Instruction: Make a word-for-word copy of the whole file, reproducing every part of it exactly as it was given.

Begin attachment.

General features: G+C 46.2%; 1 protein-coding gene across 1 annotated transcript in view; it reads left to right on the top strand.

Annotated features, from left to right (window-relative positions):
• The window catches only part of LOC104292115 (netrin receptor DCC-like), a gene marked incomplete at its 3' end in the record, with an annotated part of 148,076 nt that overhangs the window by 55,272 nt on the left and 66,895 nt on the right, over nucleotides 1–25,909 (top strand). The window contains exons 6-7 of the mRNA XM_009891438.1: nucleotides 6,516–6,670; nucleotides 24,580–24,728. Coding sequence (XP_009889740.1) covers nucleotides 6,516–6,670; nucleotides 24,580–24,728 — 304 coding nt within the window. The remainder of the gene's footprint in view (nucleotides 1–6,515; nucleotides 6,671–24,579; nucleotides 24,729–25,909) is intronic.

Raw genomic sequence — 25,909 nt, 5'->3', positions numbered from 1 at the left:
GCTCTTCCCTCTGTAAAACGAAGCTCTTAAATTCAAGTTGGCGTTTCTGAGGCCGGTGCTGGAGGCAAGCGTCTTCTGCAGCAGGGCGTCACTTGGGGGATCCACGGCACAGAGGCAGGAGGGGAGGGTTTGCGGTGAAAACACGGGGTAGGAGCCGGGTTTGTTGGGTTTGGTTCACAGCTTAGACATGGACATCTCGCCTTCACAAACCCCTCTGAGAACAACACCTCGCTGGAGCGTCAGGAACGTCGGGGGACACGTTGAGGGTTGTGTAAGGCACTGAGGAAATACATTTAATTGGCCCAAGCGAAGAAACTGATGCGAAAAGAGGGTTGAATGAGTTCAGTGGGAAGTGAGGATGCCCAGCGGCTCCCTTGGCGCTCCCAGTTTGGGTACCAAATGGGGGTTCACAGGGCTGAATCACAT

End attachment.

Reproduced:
General features: G+C 46.2%; 1 protein-coding gene across 1 annotated transcript in view; it reads left to right on the top strand.

Annotated features, from left to right (window-relative positions):
• The window catches only part of LOC104292115 (netrin receptor DCC-like), a gene marked incomplete at its 3' end in the record, with an annotated part of 148,076 nt that overhangs the window by 55,272 nt on the left and 66,895 nt on the right, over nucleotides 1–25,909 (top strand). The window contains exons 6-7 of the mRNA XM_009891438.1: nucleotides 6,516–6,670; nucleotides 24,580–24,728. Coding sequence (XP_009889740.1) covers nucleotides 6,516–6,670; nucleotides 24,580–24,728 — 304 coding nt within the window. The remainder of the gene's footprint in view (nucleotides 1–6,515; nucleotides 6,671–24,579; nucleotides 24,729–25,909) is intronic.

Raw genomic sequence — 25,909 nt, 5'->3', positions numbered from 1 at the left:
GCTCTTCCCTCTGTAAAACGAAGCTCTTAAATTCAAGTTGGCGTTTCTGAGGCCGGTGCTGGAGGCAAGCGTCTTCTGCAGCAGGGCGTCACTTGGGGGATCCACGGCACAGAGGCAGGAGGGGAGGGTTTGCGGTGAAAACACGGGGTAGGAGCCGGGTTTGTTGGGTTTGGTTCACAGCTTAGACATGGACATCTCGCCTTCACAAACCCCTCTGAGAACAACACCTCGCTGGAGCGTCAGGAACGTCGGGGGACACGTTGAGGGTTGTGTAAGGCACTGAGGAAATACATTTAATTGGCCCAAGCGAAGAAACTGATGCGAAAAGAGGGTTGAATGAGTTCAGTGGGAAGTGAGGATGCCCAGCGGCTCCCTTGGCGCTCCCAGTTTGGGTACCAAATGGGGGTTCACAGGGCTGAATCACAT